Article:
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  • By Sandra Harman

Review - The Midnight Gang: a celebration of friendship, love and acceptance


Alex Beauman, Nicholas Starte, Kyle Kaczmarczyk, Lucy Heffernan and Emma Kew

The Midnight Gang

Adapted by Maryam Master from the book by David Walliams

Directed by Susanna Dowling

Presented by cdp Kids

QUT Gardens Theatre

Season: 12 – 21 December. Duration 55 mins No Interval Bookings: http://www.gardenstheatre.qut.edu.au/whats-on/2019/midnight-gang.php

David Walliams is perhaps best known for his portrayal of various comedic characters in the popular UK television series Little Britain, however since 2008 he has been the author of a number of bestselling children’s books, some of which have been adapted for stage, including The Midnight Gang.

Twelve year old Tom unexpectedly finds himself lonely and lost in the children's ward of St Crook's Hospital, away from his family and at the mercy of evil Matron. Tom feels like he'll never leave, but his fellow young patients have other ideas. They might be stuck in hospital, but their imaginations can take them anywhere as The Midnight Gang. Each night when the clock strikes midnight, The Midnight Gang go on a series of amazing journeys as they turn the hospital into the places they've always wanted to go and make dreams come true.

This excellent adaptation is brought to life on the Gardens Theatre stage by an ensemble of 5 adult actors portraying with gusto all the characters – from the four children of the Midnight Gang (Tom, Sally, Amber and George) to an evil Matron, a hunchback, a camp kitchen cook, and various doctors, patients and schoolteachers.

I was impressed with this production right from the beginning. The play opens with the rather loud entrance of Tom (Alex Beauman) being wheeled in on a hospital trolley by a hunchback named Porter (Kyle Kaczmarczyk). Tom has been hit in the head with a cricket ball and therefore has to stay in the Children’s ward of St. Crook’s hospital to recover. St. Crook’s is not the nicest hospital to recover in, it is desperately in need of a makeover and the Children’s ward is run by a very nasty Matron (Lucy Heffernan) who is more interested in her rules being followed than the welfare of her patients.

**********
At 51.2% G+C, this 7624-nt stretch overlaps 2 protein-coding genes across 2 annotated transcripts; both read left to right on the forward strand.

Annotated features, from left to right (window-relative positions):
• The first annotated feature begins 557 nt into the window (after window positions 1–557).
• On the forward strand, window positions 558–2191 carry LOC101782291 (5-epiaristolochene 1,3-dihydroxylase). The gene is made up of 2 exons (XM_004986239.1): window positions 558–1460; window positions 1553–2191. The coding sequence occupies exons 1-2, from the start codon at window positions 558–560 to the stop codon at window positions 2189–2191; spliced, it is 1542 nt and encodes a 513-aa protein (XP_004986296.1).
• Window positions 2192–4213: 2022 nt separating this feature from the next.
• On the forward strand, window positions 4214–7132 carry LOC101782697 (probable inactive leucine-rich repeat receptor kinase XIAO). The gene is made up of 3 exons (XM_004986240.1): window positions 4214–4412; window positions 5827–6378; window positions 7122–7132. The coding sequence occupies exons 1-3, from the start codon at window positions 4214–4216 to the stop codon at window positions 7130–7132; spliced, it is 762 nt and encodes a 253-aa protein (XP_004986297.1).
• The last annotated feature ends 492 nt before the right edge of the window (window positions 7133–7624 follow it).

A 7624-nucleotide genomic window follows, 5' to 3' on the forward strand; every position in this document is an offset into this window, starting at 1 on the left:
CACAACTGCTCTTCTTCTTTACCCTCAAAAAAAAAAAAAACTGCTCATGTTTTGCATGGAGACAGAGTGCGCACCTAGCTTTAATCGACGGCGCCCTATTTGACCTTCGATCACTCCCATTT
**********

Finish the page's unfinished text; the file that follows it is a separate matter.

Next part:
Here Tom meets his fellow ‘inmates’ Amber (Emma Kew) who is in a wheelchair with two broken arms and legs, George (Nicholas Starte) who is recovering from eye surgery and therefore can’t see, and Sally (Lucy Heffernan) who is very ill and is confined to her bed. He discovers that Amber and George with the assistance of Porter are part of the Midnight Gang, whose mission each night is to bring to life a sick child’s wish.

The beauty of this production is in how each of the characters stories are brought to life through a series of wonderfully crafted and acted scenes- from Amber’s Winter Wonderland, through George’s dream to fly (one of the funniest scenes in the play) to the gangs’ determination to fulfill Sally’s dream of living a full and happy life. The way this last wish is accomplished is absolutely magical.

The ensemble of five actors is to be applauded for their outstanding work in intelligently portraying both the children as how we expect children to be and the adults as how children expect adults to be, and all with a sense of wonderful fun and high energy. Although there are plenty of hi-jinx and bodily function jokes for kids, there are also some lovely scenes of much deeper content which these actors handled with aplomb, and the target audience was never spoken down to.

Looking like a cross between an ancient run down hospital ward and an old train station platform, the set was, quite simply, perfect, in its functionality and use of space. Torches and green hospital divider curtains on wheels were used to great effect for transitional scenes and set changes. All props used in the children’s scenes looked exactly like they had been made by children creating with their imaginations using all manner of materials, and, in one scene in particular, the best use of toilet rolls I have ever seen.

This play is not just about the power of the imagination, but is a celebration of friendship, love and acceptance and handles what can be the difficult subject of child illness in a very positive way. I would recommend this production for both children and adults alike.


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